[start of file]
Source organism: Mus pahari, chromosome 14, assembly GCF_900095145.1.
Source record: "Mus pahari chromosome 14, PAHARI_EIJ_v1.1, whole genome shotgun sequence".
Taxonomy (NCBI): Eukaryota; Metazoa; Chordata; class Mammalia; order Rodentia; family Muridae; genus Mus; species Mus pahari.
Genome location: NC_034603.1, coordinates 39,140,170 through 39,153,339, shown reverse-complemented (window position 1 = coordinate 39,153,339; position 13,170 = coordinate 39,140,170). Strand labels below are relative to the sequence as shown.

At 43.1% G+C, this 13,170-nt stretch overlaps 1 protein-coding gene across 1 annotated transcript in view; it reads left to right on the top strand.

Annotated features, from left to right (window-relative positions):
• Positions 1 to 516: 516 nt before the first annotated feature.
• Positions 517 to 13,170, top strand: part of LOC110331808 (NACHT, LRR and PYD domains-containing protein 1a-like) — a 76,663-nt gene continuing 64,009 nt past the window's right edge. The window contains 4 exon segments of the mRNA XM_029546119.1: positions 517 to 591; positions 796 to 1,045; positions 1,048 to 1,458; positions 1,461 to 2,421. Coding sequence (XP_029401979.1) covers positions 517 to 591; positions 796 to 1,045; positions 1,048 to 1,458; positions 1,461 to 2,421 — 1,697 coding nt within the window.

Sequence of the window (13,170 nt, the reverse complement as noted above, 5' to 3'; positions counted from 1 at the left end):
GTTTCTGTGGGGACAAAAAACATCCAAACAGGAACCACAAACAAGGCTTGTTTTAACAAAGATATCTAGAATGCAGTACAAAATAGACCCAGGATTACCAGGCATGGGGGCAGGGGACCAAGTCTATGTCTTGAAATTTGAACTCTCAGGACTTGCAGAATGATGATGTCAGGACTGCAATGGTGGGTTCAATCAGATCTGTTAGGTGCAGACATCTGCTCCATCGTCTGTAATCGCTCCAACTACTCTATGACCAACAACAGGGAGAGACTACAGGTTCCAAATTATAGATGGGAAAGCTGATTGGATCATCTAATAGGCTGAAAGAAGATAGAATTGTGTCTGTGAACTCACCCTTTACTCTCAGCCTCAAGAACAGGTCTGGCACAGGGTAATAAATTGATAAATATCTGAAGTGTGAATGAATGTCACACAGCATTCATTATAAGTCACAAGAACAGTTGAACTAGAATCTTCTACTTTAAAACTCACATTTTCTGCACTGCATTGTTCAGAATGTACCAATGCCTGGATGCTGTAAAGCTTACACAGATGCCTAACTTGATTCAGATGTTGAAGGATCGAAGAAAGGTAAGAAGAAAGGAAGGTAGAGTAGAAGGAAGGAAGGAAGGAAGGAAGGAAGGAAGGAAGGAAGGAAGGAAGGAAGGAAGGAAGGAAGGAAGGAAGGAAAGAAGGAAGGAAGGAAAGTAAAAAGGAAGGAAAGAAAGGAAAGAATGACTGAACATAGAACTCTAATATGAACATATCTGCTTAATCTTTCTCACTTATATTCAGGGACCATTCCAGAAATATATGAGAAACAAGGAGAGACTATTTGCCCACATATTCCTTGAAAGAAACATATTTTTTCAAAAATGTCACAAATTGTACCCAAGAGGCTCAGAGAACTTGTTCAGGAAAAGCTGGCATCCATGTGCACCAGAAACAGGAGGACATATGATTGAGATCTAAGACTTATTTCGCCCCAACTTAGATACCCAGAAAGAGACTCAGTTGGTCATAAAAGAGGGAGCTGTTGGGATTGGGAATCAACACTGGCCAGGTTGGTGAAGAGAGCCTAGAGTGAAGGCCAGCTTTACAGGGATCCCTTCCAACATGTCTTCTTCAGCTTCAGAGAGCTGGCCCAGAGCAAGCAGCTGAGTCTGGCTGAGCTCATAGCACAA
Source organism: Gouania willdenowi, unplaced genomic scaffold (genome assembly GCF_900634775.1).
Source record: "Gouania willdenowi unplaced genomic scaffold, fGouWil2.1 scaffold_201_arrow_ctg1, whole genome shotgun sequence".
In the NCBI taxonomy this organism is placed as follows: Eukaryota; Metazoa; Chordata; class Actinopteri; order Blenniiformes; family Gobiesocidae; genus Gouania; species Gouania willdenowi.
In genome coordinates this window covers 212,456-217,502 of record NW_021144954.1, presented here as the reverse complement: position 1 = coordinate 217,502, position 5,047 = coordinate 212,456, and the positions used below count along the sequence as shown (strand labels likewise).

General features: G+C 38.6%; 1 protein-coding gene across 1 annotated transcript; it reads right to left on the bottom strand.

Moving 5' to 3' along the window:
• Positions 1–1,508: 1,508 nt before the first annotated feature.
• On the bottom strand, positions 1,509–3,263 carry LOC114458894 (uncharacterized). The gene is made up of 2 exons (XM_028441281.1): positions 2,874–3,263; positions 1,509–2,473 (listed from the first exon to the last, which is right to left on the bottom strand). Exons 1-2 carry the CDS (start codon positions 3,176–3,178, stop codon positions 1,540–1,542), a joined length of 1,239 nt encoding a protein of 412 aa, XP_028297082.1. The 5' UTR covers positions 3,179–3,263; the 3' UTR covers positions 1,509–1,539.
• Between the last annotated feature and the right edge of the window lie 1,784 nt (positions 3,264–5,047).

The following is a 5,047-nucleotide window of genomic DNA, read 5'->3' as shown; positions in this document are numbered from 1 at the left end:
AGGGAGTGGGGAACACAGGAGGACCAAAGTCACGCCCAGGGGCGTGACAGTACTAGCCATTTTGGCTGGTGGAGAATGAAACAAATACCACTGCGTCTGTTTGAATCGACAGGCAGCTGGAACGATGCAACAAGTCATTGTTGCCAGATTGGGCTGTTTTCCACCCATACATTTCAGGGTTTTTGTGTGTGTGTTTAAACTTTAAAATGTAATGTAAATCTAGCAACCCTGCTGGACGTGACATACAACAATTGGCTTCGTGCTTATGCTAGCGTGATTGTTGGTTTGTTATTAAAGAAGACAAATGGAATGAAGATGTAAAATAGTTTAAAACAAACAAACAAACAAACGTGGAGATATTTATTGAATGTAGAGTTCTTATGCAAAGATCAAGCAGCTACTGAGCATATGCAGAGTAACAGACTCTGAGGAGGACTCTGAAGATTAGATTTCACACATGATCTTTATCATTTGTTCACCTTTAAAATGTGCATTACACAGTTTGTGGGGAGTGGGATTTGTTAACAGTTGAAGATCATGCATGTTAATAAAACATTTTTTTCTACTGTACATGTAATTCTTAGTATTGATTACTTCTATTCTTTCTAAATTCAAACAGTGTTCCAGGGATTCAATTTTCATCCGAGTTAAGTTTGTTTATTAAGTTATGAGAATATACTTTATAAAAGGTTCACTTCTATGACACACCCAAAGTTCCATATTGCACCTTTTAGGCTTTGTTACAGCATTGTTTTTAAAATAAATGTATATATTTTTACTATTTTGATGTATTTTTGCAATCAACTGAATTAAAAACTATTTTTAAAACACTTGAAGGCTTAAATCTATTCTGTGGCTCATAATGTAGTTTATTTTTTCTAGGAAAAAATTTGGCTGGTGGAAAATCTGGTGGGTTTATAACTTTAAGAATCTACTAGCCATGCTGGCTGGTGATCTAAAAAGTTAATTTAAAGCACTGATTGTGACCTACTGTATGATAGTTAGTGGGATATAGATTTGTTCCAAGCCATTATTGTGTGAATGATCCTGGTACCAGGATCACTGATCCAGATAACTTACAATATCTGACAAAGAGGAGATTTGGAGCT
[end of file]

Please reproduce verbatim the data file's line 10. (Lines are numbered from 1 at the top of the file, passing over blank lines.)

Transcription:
GTTTCTGTGGGGACAAAAAACATCCAAACAGGAACCACAAACAAGGCTTGTTTTAACAAAGATATCTAGAATGCAGTACAAAATAGACCCAGGATTACCAGGCATGGGGGCAGGGGACCAAGTCTATGTCTTGAAATTTGAACTCTCAGGACTTGCAGAATGATGATGTCAGGACTGCAATGGTGGGTTCAATCAGATCTGTTAGGTGCAGACATCTGCTCCATCGTCTGTAATCGCTCCAACTACTCTATGACCAACAACAGGGAGAGACTACAGGTTCCAAATTATAGATGGGAAAGCTGATTGGATCATCTAATAGGCTGAAAGAAGATAGAATTGTGTCTGTGAACTCACCCTTTACTCTCAGCCTCAAGAACAGGTCTGGCACAGGGTAATAAATTGATAAATATCTGAAGTGTGAATGAATGTCACACAGCATTCATTATAAGTCACAAGAACAGTTGAACTAGAATCTTCTACTTTAAAACTCACATTTTCTGCACTGCATTGTTCAGAATGTACCAATGCCTGGATGCTGTAAAGCTTACACAGATGCCTAACTTGATTCAGATGTTGAAGGATCGAAGAAAGGTAAGAAGAAAGGAAGGTAGAGTAGAAGGAAGGAAGGAAGGAAGGAAGGAAGGAAGGAAGGAAGGAAGGAAGGAAGGAAGGAAGGAAGGAAGGAAGGAAAGAAGGAAGGAAGGAAAGTAAAAAGGAAGGAAAGAAAGGAAAGAATGACTGAACATAGAACTCTAATATGAACATATCTGCTTAATCTTTCTCACTTATATTCAGGGACCATTCCAGAAATATATGAGAAACAAGGAGAGACTATTTGCCCACATATTCCTTGAAAGAAACATATTTTTTCAAAAATGTCACAAATTGTACCCAAGAGGCTCAGAGAACTTGTTCAGGAAAAGCTGGCATCCATGTGCACCAGAAACAGGAGGACATATGATTGAGATCTAAGACTTATTTCGCCCCAACTTAGATACCCAGAAAGAGACTCAGTTGGTCATAAAAGAGGGAGCTGTTGGGATTGGGAATCAACACTGGCCAGGTTGGTGAAGAGAGCCTAGAGTGAAGGCCAGCTTTACAGGGATCCCTTCCAACATGTCTTCTTCAGCTTCAGAGAGCTGGCCCAGAGCAAGCAGCTGAGTCTGGCTGAGCTCATAGCACAA